Savannah’s tour guide test really will be put to the test by new lawsuit

UPDATE: Check out a fascinating piece from the AP: High Court Asked to Rule on Tour-Guide Licensing

From that piece:

On the heels of conflicting rulings from two appellate courts, a Virginia-based group wants the U.S. Supreme Court to decide whether cities are within their rights to demand that tour guides be licensed. The Institute for Justice says the rules amount to a “license to speak” — an unconstitutional restriction of First Amendment rights. Lawyers say a ruling could have a profound effect on anyone who talks for a living.

On Monday, the institute filed a lawsuit challenging a law on tour guides in Savannah, Georgia. The group said it will formally file its petition to the Supreme Court on Tuesday. In the past, the institute has filed challenges to what it sees as overzealous licensing schemes, in occupations such as hair braiders, yoga teachers and casket makers.

ORIGINAL POST: First, here’s today’s press release from the Institute for Justice, a nonprofit organization with a mission of “engaging in cutting-edge litigation and advocacy both in the courts of law and in the court of public opinion on behalf of individuals whose most basic rights are denied by the government.”


Tour Guides In Savannah Sue To End City’s Licensing Requirement

10 a.m. Tuesday, November 18, 2014
Johnson Square
Corner of Bull and Bryan Streets
Historic District – North
Savannah, GA 31401

Robert McNamara, senior attorney, Institute for Justice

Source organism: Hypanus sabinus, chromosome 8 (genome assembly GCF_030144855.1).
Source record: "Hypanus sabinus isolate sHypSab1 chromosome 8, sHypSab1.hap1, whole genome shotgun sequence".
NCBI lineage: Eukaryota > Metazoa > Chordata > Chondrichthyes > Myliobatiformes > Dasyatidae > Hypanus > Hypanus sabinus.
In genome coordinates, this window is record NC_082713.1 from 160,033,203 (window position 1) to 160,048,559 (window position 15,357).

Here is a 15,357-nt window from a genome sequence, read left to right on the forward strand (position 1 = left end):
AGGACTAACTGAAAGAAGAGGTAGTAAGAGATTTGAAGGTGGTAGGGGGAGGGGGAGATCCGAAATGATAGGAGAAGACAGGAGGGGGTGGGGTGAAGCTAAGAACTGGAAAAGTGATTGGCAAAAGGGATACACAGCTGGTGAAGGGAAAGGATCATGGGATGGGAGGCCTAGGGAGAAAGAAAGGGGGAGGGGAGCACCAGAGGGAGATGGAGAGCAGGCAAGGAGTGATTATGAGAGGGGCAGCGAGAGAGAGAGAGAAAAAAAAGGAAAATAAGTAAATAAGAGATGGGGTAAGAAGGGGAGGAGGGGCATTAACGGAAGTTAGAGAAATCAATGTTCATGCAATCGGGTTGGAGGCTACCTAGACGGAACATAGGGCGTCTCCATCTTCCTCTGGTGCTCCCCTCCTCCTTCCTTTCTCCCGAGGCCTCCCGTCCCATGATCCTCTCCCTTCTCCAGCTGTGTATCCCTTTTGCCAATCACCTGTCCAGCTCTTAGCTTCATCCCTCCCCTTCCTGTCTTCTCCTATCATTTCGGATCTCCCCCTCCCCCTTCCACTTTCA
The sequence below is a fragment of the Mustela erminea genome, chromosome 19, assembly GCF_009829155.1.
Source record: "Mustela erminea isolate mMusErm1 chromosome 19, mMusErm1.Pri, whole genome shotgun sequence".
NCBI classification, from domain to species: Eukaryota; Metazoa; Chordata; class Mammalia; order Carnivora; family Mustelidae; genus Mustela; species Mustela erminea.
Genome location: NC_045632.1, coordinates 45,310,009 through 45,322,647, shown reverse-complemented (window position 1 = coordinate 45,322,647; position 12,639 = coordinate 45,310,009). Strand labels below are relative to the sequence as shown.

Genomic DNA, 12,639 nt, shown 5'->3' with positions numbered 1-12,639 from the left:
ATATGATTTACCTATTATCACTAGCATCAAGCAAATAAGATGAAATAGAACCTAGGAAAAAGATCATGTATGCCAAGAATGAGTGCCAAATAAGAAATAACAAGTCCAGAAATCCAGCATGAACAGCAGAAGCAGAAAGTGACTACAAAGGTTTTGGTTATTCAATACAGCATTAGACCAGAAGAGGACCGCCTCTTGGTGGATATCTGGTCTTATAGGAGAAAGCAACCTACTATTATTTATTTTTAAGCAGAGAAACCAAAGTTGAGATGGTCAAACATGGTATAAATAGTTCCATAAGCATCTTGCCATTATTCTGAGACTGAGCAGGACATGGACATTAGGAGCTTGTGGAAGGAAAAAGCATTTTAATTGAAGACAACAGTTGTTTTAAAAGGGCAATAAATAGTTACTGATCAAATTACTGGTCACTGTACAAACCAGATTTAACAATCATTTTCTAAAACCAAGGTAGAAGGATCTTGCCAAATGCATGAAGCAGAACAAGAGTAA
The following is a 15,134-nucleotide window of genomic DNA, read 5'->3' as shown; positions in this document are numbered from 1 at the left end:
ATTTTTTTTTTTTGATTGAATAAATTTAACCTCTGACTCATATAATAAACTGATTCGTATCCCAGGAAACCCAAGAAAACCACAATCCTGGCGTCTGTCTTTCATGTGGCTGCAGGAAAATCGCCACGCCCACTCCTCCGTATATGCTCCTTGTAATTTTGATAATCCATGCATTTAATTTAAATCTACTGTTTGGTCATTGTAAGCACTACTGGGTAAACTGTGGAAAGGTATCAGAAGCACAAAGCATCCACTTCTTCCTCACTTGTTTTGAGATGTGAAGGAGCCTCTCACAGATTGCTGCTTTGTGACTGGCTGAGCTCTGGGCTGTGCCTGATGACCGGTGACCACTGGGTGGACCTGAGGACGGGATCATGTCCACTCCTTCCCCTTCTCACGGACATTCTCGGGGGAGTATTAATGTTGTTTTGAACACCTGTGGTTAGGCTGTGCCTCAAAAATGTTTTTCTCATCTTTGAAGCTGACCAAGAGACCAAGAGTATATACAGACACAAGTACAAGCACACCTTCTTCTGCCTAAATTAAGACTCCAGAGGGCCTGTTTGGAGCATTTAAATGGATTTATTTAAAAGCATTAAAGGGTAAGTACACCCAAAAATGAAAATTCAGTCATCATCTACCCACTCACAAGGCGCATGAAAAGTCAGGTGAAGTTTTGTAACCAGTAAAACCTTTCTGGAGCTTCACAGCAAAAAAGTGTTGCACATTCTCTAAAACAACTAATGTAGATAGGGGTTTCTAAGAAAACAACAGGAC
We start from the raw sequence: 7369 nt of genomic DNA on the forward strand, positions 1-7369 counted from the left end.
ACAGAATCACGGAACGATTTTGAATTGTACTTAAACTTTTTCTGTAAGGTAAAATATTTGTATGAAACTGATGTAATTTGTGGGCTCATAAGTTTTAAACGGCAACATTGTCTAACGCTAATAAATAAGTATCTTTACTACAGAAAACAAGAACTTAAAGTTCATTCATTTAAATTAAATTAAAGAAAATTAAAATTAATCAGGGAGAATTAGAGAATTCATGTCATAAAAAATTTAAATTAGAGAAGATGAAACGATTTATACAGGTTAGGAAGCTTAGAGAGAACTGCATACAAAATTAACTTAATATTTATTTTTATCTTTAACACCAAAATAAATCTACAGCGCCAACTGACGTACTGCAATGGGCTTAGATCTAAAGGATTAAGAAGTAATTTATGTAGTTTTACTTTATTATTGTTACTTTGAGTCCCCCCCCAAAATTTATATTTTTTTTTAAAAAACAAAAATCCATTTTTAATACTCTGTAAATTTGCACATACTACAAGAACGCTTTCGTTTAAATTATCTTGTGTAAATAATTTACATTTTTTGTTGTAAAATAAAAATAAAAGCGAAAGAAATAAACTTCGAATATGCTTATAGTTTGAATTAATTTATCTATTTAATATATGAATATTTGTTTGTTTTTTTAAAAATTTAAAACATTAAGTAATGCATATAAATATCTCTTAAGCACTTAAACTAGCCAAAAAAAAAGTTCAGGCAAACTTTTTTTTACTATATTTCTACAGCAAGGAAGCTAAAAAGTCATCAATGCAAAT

Robert Everett Johnson, attorney, Institute for Justice
Michelle Freenor, plaintiff; owner, Savannah Belle Walking Tours
Jean Soderlind, plaintiff; operator, Ghost Talk, Ghost Walk
Steven Freenor, plaintiff; high school teacher and college professor

Savannah, Ga.—Tomorrow, a coalition of current and would-be Savannah tour guides, represented by the Institute for Justice, will announce the filing of a major federal lawsuit seeking to vindicate an important First Amendment principle: The government cannot require a license to tell a story.

For years, the city of Savannah has required tour guides to run a bureaucratic gauntlet of requirements to obtain a license before they can lead a tour. Guides are required to take a multiple-choice test on the city’s history, undergo a criminal background check and produce a certificate from a doctor verifying that they are sufficiently healthy to talk. Anyone who leads a tour without a license risks fines, jail time or even forced participation in a municipal “work gang.”

This is the fourth challenge to a tour guide licensing scheme filed by the Institute for Justice. Earlier this year, a federal appellate court in Washington, D.C. struck down that city’s licensing requirement for tour guides as a violation of the First Amendment.

Founded in 1991, the Institute for Justice is the national law firm for liberty.

For background info, check out my City Talk column from August: Free speech ruling puts Savannah’s tour guide test to the test

I don’t know how the city of Savannah will respond (I’m guessing that they won’t do what I think they should do . . . ), and I’ll likely write about this issue in another City Talk column very soon, so I’ll hold off for now on analyzing the issue in depth.